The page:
The older I get the more clear it is to me that while I love all comics formats, I truly love the comic strip format best; and my darling hubby, Chris, indulges me with gifts of reprinted comics. When he got me the latest Mary Perkins On Stage, he also got me Volume 4 of The Heart of Juliet Jones by Stan Drake.
There are no soap opera comics anymore in the papers I read. Gee, there haven't been since, what, maybe the '90s that I can recall ...? Our local paper, The Tennessean, carries only humor strips from front to back page. Humor comics are completely cool, and I enjoy them, but when that's all there is to read, then really, there's just a certain lack of inspiration after a while.
In school I'm going over comics and their different formats with my 5th graders, and I've shown them just how much the Sunday newspaper comics page has shrunk since the 1920s. Chris and I own a gorgeous hardcover reprint of Sunday strips of Gasoline Alley from 1926, which the Publishers had amazingly printed to size!! The book is just gigantic. When I hold that huge book next to one of our current Sunday papers the kid gasp! (I can't blame them!) Even so, these Juliet Sundays from '54 to '58 are still a nice & cushy large half page size.
So Stan Drake had stand-alone Sunday story arcs from 1954 until October of 1965. They were completely separate from the dailies -- and I was curious as to how that worked. Interestingly, these Sundays read almost like a Golden Age comic book does, in the sense that Golden Age comics didn't waste a lot of time meandering around with teeny details or dramatic minutiae. Nope in those it was wham, you had a story, in 8 pages or less. So here in Juliet Jones you really get what seems like the highlights of a story. But you know, that's okay. I found I really enjoyed them once I understood how the rhythm of the pieces had to work to fit the format. And of course Stan Drake's artwork is just so much gorgeousness on a page ...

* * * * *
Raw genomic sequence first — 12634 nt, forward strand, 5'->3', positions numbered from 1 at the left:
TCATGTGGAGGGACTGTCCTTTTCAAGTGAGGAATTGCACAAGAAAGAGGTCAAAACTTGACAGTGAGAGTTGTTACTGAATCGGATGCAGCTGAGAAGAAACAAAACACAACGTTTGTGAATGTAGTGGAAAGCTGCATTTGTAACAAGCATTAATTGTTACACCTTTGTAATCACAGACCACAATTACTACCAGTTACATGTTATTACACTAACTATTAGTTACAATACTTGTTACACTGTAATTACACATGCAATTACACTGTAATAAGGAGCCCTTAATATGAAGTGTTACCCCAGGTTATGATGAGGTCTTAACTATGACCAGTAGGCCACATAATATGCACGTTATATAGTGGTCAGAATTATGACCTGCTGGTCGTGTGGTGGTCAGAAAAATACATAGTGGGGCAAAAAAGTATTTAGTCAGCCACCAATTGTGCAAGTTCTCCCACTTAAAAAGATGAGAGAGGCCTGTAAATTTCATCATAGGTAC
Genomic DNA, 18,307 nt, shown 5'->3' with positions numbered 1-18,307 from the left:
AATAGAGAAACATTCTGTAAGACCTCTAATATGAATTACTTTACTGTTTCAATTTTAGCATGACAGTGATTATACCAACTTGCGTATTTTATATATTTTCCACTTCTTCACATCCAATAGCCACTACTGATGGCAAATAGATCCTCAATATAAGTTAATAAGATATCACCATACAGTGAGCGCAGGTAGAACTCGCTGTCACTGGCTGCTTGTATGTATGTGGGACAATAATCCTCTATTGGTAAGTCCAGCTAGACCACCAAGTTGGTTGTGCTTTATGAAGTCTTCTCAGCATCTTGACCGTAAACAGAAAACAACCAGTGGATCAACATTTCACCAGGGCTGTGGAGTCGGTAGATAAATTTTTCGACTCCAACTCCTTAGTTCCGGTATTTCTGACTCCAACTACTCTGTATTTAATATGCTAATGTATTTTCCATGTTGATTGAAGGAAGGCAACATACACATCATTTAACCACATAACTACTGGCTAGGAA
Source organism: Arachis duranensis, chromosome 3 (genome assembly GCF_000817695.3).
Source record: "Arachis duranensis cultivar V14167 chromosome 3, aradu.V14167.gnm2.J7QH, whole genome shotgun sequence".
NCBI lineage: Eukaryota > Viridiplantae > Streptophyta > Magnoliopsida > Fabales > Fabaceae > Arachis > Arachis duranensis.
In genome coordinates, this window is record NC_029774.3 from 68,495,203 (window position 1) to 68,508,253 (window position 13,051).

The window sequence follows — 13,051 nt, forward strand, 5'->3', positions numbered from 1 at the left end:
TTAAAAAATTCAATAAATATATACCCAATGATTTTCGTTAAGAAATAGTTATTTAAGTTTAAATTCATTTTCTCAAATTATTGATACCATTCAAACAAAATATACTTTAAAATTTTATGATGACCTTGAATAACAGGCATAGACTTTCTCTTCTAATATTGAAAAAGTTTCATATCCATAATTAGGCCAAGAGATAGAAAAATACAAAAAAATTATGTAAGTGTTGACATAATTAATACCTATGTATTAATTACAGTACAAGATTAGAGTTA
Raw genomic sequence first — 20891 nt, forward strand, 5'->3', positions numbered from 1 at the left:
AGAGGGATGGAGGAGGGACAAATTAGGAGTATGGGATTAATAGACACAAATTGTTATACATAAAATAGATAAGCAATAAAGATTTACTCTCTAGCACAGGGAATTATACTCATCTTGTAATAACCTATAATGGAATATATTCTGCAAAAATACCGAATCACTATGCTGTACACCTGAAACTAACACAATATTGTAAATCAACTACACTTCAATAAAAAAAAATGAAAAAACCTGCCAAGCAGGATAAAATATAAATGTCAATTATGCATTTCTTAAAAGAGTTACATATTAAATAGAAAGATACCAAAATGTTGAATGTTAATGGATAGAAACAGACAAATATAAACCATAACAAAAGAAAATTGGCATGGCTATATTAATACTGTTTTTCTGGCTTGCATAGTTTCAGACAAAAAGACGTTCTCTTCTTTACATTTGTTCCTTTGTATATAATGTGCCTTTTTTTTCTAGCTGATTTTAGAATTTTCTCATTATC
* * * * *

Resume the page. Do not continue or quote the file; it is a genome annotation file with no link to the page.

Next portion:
|One of Stan Drake's more sketchy-style panels.|
I also enjoyed reading the intro by Roy Richardson and the interview with Stan Drake by Charles Pelto that were included in the front of this volume. It's easy sometimes (especially when you're on a time crunch) to blow off front matter when it's not directly what you want to read. I want to read comics, not more text!! But a good intro adds so much to the value of the book, because there's a personal connection in it either in how that creator had influenced/inspired/or perhaps even knew the intro writer. Roy Richardson titled his intro "Some Meandering Personal Anecdotes in Praise of Stan Drake" and the brief piece sharing how he got to know Stan was just really cool -- because aside from the interview and the lovely comics that follow, Richardson really helps bring Stan to life to us, cigarette scent and all.